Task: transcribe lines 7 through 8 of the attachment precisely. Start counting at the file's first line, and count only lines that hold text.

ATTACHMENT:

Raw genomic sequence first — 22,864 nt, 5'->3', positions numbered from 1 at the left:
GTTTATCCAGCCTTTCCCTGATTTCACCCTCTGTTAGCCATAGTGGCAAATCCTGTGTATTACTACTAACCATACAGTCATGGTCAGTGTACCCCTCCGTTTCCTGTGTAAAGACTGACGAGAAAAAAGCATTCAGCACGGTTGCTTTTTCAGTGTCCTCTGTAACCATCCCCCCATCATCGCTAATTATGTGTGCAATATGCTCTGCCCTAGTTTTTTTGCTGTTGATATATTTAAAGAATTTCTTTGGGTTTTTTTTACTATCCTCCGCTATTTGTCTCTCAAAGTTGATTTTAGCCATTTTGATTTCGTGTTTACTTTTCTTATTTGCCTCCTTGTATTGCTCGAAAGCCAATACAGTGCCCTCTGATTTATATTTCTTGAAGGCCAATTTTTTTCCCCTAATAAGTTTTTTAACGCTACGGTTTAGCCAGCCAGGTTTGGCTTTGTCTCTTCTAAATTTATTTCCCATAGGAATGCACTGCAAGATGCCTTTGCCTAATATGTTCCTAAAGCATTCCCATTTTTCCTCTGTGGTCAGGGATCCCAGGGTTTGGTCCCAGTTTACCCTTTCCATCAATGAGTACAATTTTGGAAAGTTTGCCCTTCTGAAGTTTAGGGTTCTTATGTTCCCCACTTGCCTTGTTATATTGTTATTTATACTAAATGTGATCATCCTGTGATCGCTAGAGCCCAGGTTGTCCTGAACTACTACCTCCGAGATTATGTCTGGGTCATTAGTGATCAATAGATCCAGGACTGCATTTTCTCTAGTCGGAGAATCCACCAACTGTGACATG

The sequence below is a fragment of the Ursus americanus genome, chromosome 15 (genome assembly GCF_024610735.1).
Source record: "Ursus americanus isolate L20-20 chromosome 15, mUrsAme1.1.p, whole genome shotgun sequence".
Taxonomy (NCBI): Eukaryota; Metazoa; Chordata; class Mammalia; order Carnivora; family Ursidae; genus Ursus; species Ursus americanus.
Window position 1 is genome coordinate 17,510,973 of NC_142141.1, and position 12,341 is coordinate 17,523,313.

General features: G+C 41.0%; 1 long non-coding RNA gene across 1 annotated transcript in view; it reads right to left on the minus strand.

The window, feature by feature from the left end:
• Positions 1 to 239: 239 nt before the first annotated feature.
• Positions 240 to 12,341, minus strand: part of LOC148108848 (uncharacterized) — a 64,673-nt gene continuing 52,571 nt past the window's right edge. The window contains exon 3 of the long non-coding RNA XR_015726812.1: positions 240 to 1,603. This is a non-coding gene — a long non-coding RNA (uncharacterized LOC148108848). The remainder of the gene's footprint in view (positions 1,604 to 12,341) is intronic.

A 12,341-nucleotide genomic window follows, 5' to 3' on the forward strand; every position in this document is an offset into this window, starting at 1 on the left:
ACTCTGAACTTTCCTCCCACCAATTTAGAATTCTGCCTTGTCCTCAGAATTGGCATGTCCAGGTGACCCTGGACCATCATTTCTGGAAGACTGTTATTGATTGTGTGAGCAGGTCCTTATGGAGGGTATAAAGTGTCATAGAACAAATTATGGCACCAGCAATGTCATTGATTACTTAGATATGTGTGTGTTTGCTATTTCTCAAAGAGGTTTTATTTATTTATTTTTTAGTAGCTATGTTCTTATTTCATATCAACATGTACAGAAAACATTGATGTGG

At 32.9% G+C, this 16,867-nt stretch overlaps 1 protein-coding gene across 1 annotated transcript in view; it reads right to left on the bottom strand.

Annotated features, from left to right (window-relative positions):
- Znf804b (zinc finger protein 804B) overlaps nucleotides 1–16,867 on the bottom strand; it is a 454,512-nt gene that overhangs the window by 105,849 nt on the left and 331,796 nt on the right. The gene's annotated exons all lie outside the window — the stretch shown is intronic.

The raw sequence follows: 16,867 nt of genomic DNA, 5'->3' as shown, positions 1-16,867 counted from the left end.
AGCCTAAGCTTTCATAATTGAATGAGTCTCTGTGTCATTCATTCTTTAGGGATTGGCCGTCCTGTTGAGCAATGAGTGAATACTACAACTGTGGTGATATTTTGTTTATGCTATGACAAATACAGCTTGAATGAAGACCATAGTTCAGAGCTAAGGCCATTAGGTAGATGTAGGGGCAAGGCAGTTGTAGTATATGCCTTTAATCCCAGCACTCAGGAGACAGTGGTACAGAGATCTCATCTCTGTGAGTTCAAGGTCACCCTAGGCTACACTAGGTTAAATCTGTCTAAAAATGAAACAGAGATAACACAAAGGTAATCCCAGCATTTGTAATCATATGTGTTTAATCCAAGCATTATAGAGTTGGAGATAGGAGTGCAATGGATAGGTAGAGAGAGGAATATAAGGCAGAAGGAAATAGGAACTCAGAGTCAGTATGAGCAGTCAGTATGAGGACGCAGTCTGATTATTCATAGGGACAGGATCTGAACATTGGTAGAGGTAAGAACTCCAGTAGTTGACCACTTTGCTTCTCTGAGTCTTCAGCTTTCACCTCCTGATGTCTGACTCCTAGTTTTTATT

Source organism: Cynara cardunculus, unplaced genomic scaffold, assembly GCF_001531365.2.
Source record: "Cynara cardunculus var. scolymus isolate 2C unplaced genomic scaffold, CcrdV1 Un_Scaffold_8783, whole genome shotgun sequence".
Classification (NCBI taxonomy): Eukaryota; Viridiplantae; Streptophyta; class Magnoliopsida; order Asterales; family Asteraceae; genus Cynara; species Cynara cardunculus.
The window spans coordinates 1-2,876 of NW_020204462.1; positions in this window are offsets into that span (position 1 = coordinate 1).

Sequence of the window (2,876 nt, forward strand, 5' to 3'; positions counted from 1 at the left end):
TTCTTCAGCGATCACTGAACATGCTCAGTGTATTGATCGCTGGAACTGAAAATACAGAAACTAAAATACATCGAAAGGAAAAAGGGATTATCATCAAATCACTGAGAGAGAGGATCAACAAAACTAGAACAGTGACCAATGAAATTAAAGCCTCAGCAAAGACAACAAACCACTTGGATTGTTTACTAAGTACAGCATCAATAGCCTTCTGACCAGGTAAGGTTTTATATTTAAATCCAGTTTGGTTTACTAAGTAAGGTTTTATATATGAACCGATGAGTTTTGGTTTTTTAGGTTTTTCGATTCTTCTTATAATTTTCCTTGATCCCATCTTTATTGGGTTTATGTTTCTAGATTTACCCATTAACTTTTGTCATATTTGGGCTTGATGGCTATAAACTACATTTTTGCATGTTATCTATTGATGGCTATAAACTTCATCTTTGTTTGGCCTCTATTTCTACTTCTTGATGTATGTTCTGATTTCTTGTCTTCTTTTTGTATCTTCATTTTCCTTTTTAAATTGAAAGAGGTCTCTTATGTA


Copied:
General features: G+C 41.0%; 1 long non-coding RNA gene across 1 annotated transcript in view; it reads right to left on the minus strand.

The window, feature by feature from the left end: